Evie offers alternatives to grow fresh food at home

The Dallas Examiner

Food deserts exist across the city, especially in the Southern Sector. Half of South Dallas is labeled a food desert, according to a U.S. Department of Agriculture 2011 report.

With very few stores or healthy options and poor store quality in the Black community, local African Americans are in need of fresh food in close proximity of their neighborhood. Many community groups such as For Oak Cliff and the McCarty & Maathai Community Garden are creating small gardens within Southern Dallas, but a local program was designed to show residents that they could combat some nutrition issues in their own homes.

Southern Methodist University’s greenhouse RV, “Evie,” is a local initiative being used to tackle food insecurities.

Evie is an educational initiative by SMU students and Fair Park Urban Farms that is used as a way to study how mobile greenhouses work and how it can alleviate food deserts in the city through four different categories: crisis relief, teaching and community gardens, urban co-op, and sustainable business.

“We’re trying to study and see how it can be applicable globally and locally,” said Corrie Harris, program manager for the Hunt Institute for Engineering and Humanity.

In Dallas County, the food insecurity rate is 19.5 percent, which results in several convenience stores in those areas that provide processed foods and contribute to health issues, according to a Hunt Institute report. Although it was just launched in March, Evie could provide another solution to this food desert problem.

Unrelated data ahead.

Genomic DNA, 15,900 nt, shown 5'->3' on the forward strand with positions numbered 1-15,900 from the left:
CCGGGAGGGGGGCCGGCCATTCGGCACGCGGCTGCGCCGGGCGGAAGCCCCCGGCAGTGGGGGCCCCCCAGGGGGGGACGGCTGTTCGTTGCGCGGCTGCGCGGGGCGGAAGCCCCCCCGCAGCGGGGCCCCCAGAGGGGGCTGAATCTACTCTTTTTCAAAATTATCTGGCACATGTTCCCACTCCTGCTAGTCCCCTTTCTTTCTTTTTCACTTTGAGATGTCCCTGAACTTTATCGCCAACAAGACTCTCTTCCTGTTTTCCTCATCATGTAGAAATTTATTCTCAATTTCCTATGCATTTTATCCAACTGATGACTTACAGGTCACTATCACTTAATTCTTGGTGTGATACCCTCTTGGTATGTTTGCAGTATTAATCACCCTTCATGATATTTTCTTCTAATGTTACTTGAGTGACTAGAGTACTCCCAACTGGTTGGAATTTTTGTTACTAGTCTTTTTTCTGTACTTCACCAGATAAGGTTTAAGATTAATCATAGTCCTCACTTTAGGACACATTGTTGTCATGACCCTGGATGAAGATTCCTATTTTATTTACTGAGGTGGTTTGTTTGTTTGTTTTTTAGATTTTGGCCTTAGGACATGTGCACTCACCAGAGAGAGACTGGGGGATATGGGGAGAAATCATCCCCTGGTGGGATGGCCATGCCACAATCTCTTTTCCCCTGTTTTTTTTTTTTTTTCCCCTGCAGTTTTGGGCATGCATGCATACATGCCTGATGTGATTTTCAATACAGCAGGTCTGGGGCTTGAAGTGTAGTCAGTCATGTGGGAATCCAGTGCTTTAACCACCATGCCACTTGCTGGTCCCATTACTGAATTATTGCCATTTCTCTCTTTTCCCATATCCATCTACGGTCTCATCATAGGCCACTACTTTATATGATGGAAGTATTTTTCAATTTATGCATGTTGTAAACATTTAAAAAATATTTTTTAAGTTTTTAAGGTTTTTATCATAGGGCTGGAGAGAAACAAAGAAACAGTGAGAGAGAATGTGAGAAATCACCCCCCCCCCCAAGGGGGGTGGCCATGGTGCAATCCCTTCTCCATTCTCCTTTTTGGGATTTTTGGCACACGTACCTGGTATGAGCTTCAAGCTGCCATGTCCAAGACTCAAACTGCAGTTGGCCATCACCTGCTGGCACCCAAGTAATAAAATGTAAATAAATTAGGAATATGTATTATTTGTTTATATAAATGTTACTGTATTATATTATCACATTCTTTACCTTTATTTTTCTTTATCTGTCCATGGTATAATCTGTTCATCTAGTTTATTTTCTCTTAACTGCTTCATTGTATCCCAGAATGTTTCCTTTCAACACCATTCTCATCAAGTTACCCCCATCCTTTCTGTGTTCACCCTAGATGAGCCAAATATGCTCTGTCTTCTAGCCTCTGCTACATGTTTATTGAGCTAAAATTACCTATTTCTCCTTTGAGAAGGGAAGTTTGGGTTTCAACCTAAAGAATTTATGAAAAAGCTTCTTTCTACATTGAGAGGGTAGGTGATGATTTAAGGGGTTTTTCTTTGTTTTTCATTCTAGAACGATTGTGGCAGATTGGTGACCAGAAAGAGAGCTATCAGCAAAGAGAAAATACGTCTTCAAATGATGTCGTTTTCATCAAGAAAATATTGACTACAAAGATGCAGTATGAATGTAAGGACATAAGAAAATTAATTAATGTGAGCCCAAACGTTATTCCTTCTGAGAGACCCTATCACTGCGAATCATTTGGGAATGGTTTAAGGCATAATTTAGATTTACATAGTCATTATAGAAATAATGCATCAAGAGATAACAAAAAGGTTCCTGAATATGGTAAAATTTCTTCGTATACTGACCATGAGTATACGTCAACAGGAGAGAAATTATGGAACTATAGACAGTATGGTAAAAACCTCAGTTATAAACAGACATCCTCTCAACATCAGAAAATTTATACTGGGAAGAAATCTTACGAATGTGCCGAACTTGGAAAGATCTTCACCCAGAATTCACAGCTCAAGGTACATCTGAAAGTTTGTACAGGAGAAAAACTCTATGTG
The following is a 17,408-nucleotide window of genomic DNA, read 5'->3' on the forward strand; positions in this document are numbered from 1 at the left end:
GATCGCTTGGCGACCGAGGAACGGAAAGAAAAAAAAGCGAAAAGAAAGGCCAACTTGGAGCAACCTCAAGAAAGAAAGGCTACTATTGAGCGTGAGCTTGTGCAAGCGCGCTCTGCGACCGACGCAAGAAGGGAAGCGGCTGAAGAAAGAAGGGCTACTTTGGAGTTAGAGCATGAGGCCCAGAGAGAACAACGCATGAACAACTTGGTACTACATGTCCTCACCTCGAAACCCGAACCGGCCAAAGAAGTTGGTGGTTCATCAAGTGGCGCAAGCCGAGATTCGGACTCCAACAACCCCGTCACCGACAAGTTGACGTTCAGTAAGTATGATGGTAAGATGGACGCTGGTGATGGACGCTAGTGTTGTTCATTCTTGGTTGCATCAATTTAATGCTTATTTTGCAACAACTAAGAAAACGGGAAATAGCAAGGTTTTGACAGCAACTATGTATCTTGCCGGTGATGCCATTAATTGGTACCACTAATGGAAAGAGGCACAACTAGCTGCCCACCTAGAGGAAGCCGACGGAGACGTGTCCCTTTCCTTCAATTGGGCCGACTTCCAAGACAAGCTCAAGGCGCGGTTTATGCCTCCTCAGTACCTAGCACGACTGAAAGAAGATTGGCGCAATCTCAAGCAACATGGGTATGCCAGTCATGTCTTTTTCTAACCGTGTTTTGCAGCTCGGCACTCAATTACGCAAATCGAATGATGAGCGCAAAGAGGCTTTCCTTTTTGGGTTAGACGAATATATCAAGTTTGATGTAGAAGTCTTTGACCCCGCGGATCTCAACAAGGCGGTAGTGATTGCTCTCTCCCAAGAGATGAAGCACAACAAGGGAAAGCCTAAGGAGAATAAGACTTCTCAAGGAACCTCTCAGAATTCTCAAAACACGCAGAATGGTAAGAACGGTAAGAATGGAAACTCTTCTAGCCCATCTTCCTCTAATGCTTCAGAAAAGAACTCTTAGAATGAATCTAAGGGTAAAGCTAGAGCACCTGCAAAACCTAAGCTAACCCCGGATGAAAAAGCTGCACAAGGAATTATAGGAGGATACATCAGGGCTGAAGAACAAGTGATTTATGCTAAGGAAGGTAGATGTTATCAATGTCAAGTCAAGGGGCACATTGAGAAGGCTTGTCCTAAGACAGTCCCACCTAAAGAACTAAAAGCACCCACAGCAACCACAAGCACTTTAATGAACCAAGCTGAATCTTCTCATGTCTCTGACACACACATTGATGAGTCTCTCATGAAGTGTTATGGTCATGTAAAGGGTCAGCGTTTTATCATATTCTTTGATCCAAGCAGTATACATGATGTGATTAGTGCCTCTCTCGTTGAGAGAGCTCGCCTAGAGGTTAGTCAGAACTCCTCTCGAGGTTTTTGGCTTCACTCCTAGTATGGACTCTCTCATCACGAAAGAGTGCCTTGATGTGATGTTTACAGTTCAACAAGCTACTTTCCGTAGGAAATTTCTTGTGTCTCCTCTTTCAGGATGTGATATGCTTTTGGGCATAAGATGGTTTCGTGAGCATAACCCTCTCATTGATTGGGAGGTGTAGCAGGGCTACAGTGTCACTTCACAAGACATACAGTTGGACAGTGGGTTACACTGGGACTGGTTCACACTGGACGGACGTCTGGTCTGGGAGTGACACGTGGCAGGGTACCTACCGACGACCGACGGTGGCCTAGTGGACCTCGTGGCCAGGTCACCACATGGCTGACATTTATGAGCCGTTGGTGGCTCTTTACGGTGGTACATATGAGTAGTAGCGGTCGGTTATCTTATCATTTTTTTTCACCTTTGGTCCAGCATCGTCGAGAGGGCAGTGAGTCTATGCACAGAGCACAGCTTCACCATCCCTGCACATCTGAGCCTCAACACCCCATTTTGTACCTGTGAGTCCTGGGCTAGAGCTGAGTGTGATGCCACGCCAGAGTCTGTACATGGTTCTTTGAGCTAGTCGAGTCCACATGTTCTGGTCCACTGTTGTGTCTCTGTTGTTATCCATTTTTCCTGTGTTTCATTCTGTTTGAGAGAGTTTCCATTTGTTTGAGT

The converted Shasta camping trailer contains various fruits and vegetable plants using low-cost and creative ways that people could use in their homes, such as homemade pots made from soda bottles and repurposed items, potted soil and grounded coconuts, and aquaponics and hydroponics – using water and fish to cultivate plants – all in one small space.

The Hunt Institute states that mobile greenhouses would allow communities to “maximize space, grow in a variety of hostile environments, and potentially take their food source and community building activity with them in the case of relocation.”

Harris said SMU, along with Fair Park, plans to bring this innovative idea to food deserts throughout the city and collaborate with local community gardens and schools in those areas.

“It needs to not work by itself,” she asserted. “It needs to work in a network of other people who are working on this problem. It needs to be a compliment to community gardens. It needs to be a compliment to school gardens. It needs to be educational and a job creator. All these different areas have to be addressed for food deserts to be eliminated in our lifetime.”

By traveling throughout the community, Harris says people could spread the word and provide solutions for food security.

“I hope people copy it,” she said. “I hope people run with it, change it, improve it and share that information with us because, and we’re going to do the same.”

For residents who would like to grow fresh food in their homes, Harris advised that they should look into purchasing affordable vertical gardening planters that won’t take up space and could be placed on patios or use inexpensive household items, such as spoons and coffee mugs, as gardening tools and pots.

“You can use it for your own personal consumption, and it can have up to 40 square feet of growing space,” she said. “You don’t need all the fancy gardening tools. You can use something as simple as a spoon to scoop out your soil [and] reusable bags to transport your gardening equipment from the store to your home.”

The food sustainability issues has not been solved yet, but studies are still being conducted to in order to find more solutions.

“We don’t have all the solutions yet, but we are working towards it and need the help of our community to find this [solution],” Harris said.


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